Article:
The social and political attitudes of Muslims from around the world are the subject of a new Pew Research Center survey released on Tuesday and, among the numerous insights presented — from the differing interpretations of the application of sharia law to the broad support for democracy — are some interesting discrepancies in viewpoints between the 39 countries surveyed on moral issues.
Yes, there is widespread agreement among respondents in nearly all of the countries surveyed that the consumption of alcohol, suicide, and sex outside of marriage are all immoral behaviors. But there are still sizable minorities in many countries that feel otherwise, along with more diversity of perceptions on issues such as divorce.
Below we round up a few notable examples:
– With 23% of Chadian Muslim respondents regarding alcohol consumption as morally acceptable and a further 20% saying it is not a moral issue at all, it appears that Chad is the friendliest place for a drink among the countries surveyed. With 98% of respondents describing it as morally wrong, the five southern provinces of Thailand are apparently the least tolerant of alcohol consumption.
– Bosnia and Herzegovina, with Albania very close behind, represent the Muslim countries with the most tolerant views towards extramarital sex with 26% and 25% respectively viewing it to be morally acceptable. Once again, Chad deserves recognition for the significant minority who say that prostitution is morally acceptable (10%) with 12% also not regarding it as a moral issue.
– Though in the majority of countries surveyed at least one-in-five Muslims say divorce is not a moral issue (or that it depends on the situation), Turkey and Lebanon’s 64% tie on the moral acceptability of divorce is among the highest — only narrowly beaten out of the top spot by Thailand’s five Muslim provinces, at 65%. At the other end of the spectrum, Ethiopia and Mali are tied at 71% viewing divorce to be morally wrong — with Liberia’s 72% representing the highest rate of disapproval.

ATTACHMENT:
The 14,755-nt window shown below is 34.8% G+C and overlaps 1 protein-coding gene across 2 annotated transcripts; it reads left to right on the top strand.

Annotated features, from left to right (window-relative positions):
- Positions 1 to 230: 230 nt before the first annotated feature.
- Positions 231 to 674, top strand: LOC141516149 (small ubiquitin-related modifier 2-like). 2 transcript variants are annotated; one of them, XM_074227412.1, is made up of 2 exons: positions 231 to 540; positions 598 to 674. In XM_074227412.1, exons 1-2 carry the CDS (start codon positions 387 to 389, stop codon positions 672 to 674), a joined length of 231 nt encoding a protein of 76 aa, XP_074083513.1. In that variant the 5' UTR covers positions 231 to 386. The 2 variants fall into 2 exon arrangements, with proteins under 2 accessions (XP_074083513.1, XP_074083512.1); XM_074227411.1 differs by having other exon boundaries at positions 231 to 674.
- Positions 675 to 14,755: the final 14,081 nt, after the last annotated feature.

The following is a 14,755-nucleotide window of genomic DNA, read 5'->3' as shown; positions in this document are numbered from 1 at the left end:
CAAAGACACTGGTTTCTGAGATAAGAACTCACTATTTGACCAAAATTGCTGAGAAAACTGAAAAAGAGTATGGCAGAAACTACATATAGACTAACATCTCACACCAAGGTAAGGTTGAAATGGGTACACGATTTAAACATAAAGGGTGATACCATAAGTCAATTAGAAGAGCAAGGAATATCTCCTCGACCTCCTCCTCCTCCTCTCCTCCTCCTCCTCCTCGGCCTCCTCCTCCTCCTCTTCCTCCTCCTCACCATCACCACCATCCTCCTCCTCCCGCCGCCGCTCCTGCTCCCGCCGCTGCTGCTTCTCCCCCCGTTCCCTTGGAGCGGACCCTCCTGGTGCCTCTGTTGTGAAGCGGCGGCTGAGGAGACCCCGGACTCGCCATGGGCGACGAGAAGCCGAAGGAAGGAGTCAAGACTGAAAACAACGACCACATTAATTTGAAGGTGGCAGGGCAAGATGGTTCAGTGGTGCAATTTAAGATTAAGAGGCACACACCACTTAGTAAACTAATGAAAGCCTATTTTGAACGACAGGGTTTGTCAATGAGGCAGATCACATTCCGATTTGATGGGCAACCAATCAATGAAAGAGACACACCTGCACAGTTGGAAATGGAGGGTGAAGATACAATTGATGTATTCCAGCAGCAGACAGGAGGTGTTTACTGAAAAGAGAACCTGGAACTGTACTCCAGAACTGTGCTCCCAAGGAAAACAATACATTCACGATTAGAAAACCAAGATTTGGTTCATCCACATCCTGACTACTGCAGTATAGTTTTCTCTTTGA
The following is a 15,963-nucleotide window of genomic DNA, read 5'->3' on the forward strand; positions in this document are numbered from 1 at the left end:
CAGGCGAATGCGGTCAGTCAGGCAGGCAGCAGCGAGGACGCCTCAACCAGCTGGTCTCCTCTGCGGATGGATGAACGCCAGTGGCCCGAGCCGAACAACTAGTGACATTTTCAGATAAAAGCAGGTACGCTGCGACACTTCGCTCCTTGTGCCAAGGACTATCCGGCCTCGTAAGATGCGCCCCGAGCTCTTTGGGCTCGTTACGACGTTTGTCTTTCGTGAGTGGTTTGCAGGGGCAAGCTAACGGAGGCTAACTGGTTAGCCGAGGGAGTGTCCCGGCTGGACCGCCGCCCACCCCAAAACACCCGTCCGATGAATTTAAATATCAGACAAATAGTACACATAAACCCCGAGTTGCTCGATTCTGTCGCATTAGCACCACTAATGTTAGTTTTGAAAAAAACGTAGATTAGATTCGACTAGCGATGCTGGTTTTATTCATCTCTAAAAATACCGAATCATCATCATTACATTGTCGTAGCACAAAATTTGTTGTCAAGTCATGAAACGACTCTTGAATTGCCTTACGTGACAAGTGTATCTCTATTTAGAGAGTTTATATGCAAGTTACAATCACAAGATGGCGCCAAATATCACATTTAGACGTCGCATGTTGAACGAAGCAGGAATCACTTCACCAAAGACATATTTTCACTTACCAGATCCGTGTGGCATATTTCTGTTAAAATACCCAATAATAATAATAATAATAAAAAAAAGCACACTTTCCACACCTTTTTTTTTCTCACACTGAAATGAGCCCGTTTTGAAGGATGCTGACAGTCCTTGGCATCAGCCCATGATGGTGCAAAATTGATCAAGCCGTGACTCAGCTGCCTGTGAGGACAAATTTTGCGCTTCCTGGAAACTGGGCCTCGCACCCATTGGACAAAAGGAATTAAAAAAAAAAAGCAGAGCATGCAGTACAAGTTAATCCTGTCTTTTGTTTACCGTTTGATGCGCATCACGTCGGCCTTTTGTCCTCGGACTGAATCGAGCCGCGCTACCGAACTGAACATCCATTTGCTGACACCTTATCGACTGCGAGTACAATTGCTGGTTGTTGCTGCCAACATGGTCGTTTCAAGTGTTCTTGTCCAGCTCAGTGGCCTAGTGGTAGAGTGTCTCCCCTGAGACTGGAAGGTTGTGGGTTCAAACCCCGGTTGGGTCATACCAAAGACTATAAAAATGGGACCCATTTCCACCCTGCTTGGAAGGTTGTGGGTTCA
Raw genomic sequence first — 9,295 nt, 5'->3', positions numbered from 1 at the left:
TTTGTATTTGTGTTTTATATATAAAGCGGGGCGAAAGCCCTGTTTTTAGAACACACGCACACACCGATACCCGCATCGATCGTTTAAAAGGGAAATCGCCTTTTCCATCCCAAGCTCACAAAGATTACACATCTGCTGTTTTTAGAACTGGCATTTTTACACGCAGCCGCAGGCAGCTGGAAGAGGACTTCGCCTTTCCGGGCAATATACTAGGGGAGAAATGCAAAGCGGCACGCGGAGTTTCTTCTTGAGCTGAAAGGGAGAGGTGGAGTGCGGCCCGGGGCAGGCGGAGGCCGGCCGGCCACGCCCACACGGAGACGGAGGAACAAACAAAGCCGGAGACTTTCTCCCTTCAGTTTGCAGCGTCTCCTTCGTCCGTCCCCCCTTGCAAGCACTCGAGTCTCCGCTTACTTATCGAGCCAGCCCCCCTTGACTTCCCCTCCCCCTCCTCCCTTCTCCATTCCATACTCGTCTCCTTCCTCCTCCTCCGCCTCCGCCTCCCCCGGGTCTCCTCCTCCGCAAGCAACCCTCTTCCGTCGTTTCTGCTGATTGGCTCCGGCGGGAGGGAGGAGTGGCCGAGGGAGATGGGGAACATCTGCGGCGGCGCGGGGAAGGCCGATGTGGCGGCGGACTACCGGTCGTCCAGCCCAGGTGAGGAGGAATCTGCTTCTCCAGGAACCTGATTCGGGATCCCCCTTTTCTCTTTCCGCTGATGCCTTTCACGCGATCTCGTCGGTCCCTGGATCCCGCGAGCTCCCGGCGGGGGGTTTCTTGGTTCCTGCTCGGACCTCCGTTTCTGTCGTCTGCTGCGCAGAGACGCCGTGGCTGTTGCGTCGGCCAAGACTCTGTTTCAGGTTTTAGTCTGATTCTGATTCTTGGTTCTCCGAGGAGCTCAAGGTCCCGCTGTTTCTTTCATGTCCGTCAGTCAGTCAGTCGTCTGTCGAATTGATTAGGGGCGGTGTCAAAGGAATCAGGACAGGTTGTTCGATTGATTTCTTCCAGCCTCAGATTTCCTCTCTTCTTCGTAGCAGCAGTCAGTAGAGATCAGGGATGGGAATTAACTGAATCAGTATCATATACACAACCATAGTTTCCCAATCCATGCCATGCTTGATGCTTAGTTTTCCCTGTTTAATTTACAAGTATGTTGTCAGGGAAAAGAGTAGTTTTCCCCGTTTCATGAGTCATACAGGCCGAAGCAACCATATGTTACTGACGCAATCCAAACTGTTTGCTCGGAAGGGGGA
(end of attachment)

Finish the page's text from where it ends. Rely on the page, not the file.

– Attitudes towards homosexuality are far more uniform — the majority of Muslims in every single country surveyed say that they find homosexual behavior to be morally wrong. Surprisingly, though, the country with the the highest percentage of respondents saying they regard homosexuality as morally acceptable is Uganda, in the news frequently over the past year over its proposed Anti-Homosexuality Bill (popularly known as the “Kill the Gays” bill). Bangladesh represents the Muslim country with the smallest majority of respondents viewing homosexuality as immoral, at 67% (10% said homosexuality was morally acceptable and another 14% did not see it as a moral issue).
– For a country that has traditionally been known as the most “liberal” on social issues in the Middle East, the 40% of Tunisians who view family planning as morally wrong is a bit of a surprise — especially as it stands in direct contrast to the generally accepting attitude of its neighbors, most of whom do not view family planning as a moral issue at all.